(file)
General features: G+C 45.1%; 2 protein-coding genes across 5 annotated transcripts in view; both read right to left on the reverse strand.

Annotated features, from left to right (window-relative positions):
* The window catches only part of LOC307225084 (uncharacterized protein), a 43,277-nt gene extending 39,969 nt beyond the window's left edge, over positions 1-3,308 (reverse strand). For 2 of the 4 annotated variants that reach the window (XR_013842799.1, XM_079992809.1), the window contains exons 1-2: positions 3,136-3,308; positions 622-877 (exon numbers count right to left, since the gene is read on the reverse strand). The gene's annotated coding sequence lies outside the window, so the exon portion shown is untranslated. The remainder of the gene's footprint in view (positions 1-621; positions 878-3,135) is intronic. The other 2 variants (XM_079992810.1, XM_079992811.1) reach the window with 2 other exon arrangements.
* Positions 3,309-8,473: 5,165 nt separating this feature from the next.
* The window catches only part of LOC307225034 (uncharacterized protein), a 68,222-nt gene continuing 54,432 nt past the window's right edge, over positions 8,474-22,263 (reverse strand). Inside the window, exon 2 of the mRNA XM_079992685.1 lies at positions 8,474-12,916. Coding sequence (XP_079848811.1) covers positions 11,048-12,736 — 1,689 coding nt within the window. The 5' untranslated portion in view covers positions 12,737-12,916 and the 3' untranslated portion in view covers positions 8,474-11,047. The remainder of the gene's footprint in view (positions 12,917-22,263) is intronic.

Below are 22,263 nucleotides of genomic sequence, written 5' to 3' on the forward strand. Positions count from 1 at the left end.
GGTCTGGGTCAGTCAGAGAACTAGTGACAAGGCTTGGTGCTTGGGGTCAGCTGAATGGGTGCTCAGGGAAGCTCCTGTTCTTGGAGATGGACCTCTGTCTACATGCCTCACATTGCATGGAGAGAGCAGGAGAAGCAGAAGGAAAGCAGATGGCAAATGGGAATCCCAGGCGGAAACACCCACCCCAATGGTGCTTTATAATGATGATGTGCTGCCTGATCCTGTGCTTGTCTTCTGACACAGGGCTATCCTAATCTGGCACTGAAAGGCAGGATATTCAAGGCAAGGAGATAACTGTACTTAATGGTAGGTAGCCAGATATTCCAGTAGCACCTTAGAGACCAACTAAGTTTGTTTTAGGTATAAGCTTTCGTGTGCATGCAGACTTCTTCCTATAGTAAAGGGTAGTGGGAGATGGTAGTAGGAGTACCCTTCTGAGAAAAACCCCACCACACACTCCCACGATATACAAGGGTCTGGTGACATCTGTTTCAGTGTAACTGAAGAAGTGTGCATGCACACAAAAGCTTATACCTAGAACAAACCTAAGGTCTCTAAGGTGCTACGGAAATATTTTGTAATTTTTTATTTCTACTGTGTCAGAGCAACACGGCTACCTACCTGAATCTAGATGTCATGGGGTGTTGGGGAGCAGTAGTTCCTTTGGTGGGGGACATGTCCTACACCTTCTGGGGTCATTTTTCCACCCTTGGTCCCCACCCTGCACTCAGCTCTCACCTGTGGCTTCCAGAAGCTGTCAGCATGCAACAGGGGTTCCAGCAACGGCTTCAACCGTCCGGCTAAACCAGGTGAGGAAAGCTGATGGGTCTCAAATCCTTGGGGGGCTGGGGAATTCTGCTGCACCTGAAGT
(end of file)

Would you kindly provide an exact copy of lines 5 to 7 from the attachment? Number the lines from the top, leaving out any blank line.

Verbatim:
* The window catches only part of LOC307225034 (uncharacterized protein), a 68,222-nt gene continuing 54,432 nt past the window's right edge, over positions 8,474-22,263 (reverse strand). Inside the window, exon 2 of the mRNA XM_079992685.1 lies at positions 8,474-12,916. Coding sequence (XP_079848811.1) covers positions 11,048-12,736 — 1,689 coding nt within the window. The 5' untranslated portion in view covers positions 12,737-12,916 and the 3' untranslated portion in view covers positions 8,474-11,047. The remainder of the gene's footprint in view (positions 12,917-22,263) is intronic.

Below are 22,263 nucleotides of genomic sequence, written 5' to 3' on the forward strand. Positions count from 1 at the left end.
GGTCTGGGTCAGTCAGAGAACTAGTGACAAGGCTTGGTGCTTGGGGTCAGCTGAATGGGTGCTCAGGGAAGCTCCTGTTCTTGGAGATGGACCTCTGTCTACATGCCTCACATTGCATGGAGAGAGCAGGAGAAGCAGAAGGAAAGCAGATGGCAAATGGGAATCCCAGGCGGAAACACCCACCCCAATGGTGCTTTATAATGATGATGTGCTGCCTGATCCTGTGCTTGTCTTCTGACACAGGGCTATCCTAATCTGGCACTGAAAGGCAGGATATTCAAGGCAAGGAGATAACTGTACTTAATGGTAGGTAGCCAGATATTCCAGTAGCACCTTAGAGACCAACTAAGTTTGTTTTAGGTATAAGCTTTCGTGTGCATGCAGACTTCTTCCTATAGTAAAGGGTAGTGGGAGATGGTAGTAGGAGTACCCTTCTGAGAAAAACCCCACCACACACTCCCACGATATACAAGGGTCTGGTGACATCTGTTTCAGTGTAACTGAAGAAGTGTGCATGCACACAAAAGCTTATACCTAGAACAAACCTAAGGTCTCTAAGGTGCTACGGAAATATTTTGTAATTTTTTATTTCTACTGTGTCAGAGCAACACGGCTACCTACCTGAATCTAGATGTCATGGGGTGTTGGGGAGCAGTAGTTCCTTTGGTGGGGGACATGTCCTACACCTTCTGGGGTCATTTTTCCACCCTTGGTCCCCACCCTGCACTCAGCTCTCACCTGTGGCTTCCAGAAGCTGTCAGCATGCAACAGGGGTTCCAGCAACGGCTTCAACCGTCCGGCTAAACCAGGTGAGGAAAGCTGATGGGTCTCAAATCCTTGGGGGGCTGGGGAATTCTGCTGCACCTGAAGT